Last week we asked and answered: “Why should we care about syllables?”  This week we are asking: “Why should we care about rhyming?”

The answer is really quite similar to why syllables are important.  Rhyming helps boost our understanding of the parts of words, helps us to recognize word families, can be a great way to engage with words and be silly. All of this helps to increase reading fluency!  Rhyming helps draw new readers or soon-to-be-readers into text as well!  Child who aren’t able to fully read on their own are still able to complete a sentence and help read a story with a parent, teacher, or caregiver.  Rhyming can also help support memory!  Who knew!

 

Part Two of our 4-part segment on phonological processing for Tuesday’s Talks, Tips, & Tricks is all about rhyming!  Check out some fun ways to boost rhyming skills with your child at home!

Work with your child to increase their ability to notice commonalities between words through rhyming using high-interest activities like the ones below!

  • Reading rhyming books, such as Dr. Seuss books- the simpler and more predictable or repetitive the better. Practice leaving out words at the end of lines and see if your child can guess what to fill in given the clues from the rhyme and the pictures!
  • Playing Simon Says using silly made-up words that rhyme with the real body part or action name, e.g. “Touch your belbow (elbow)!” and “Rub your zummy (tummy)!” and “Wave your marms (arms)!”
  • Grabbing some coloring pages and having your child search through for one to color that rhymes with a given word! For example, if you want them to color a pig, “Let’s color the one that rhymes with ‘shig!'” If you want them to color Mickey Mouse, you could say, “Let’s color the one that rhymes with Zickey Zouse!” Or, for another option, you could open a book and tell them “Find me something that rhymes with ‘mish'” if it’s a book that includes a fish.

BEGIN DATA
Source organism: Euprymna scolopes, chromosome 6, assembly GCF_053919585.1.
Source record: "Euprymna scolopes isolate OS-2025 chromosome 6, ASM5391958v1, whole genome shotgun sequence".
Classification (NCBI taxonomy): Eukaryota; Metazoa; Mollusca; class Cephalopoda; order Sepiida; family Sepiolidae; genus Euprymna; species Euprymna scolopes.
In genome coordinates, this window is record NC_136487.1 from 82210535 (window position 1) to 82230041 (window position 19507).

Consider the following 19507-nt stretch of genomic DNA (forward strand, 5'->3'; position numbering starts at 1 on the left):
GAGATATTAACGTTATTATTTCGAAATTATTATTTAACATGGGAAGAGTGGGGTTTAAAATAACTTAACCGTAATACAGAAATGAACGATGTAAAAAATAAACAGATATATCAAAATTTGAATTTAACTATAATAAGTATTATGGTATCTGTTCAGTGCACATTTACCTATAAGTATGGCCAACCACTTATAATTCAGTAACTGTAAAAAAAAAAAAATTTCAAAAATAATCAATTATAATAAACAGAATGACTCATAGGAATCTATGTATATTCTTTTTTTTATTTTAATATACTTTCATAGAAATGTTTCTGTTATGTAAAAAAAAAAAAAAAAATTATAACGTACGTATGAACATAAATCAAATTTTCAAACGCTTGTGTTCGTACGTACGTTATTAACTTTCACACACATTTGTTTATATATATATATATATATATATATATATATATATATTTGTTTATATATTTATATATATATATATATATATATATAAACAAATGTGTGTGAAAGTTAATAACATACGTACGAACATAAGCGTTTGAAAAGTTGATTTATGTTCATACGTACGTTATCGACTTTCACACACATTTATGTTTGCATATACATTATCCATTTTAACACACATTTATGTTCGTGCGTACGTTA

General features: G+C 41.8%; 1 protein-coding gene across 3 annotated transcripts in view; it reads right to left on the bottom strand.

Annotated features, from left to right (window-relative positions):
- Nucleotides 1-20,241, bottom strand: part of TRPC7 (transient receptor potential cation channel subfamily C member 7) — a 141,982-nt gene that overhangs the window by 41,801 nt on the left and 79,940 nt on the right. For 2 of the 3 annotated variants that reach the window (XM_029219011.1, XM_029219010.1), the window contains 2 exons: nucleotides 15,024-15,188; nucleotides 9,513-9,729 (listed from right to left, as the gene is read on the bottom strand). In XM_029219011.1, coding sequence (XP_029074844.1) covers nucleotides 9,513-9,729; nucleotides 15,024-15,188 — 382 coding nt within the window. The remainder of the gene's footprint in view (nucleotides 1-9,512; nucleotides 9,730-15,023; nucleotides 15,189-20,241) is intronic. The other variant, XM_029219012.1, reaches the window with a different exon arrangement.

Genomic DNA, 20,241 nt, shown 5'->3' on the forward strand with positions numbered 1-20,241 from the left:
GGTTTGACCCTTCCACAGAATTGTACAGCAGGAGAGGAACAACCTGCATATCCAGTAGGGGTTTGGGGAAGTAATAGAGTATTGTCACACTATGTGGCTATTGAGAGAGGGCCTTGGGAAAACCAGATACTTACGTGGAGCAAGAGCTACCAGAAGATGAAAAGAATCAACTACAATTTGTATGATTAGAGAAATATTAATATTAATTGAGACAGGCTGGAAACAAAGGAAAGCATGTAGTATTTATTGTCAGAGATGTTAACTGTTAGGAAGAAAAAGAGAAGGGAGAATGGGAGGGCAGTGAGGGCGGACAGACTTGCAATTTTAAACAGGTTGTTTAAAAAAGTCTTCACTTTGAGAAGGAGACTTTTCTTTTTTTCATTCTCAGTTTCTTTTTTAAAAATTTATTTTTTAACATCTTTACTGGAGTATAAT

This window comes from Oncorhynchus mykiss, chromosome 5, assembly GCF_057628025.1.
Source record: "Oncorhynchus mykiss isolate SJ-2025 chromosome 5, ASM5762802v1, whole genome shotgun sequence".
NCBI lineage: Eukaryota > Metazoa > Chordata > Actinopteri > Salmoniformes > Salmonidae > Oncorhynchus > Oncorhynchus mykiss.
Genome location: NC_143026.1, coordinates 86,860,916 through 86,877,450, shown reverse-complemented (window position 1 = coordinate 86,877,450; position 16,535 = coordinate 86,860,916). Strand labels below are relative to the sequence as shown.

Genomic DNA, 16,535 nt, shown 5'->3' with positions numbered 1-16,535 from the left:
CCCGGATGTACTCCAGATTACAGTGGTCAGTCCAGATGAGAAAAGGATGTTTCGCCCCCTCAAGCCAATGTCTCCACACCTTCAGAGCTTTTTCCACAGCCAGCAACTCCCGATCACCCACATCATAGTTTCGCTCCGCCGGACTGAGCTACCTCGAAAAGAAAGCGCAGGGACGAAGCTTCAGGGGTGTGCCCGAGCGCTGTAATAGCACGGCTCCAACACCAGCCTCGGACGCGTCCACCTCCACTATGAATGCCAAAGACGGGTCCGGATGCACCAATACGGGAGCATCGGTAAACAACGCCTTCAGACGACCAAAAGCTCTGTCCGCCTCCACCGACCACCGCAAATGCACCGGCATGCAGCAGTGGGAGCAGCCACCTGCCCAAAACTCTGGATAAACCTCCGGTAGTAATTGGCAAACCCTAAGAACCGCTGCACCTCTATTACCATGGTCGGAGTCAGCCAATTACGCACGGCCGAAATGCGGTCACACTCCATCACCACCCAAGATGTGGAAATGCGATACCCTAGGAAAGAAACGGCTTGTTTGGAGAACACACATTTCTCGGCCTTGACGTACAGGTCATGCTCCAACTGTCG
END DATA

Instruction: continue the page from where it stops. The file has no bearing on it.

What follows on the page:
• Put your socks or puppets to work and use a creative, funny voice to start listing rhyming words for your child, only to throw one in that does not rhyme. Have one puppet say, for example, “Socks, box, fox, lox, tocks, knocks, see.” Have your puppet respond in a faux-angry voice–“WAIT! See does not rhyme!” Repeat this over and over with different sets of rhyming words and see if your child starts to chime in with your angry puppet, “____ does not rhyme!”

Check out a list of our favorite books below for rhyming words and see Taylor’s video about rhyming!

Rhyming Books

Have a favorite you don’t see below?  Leave us a comment below!

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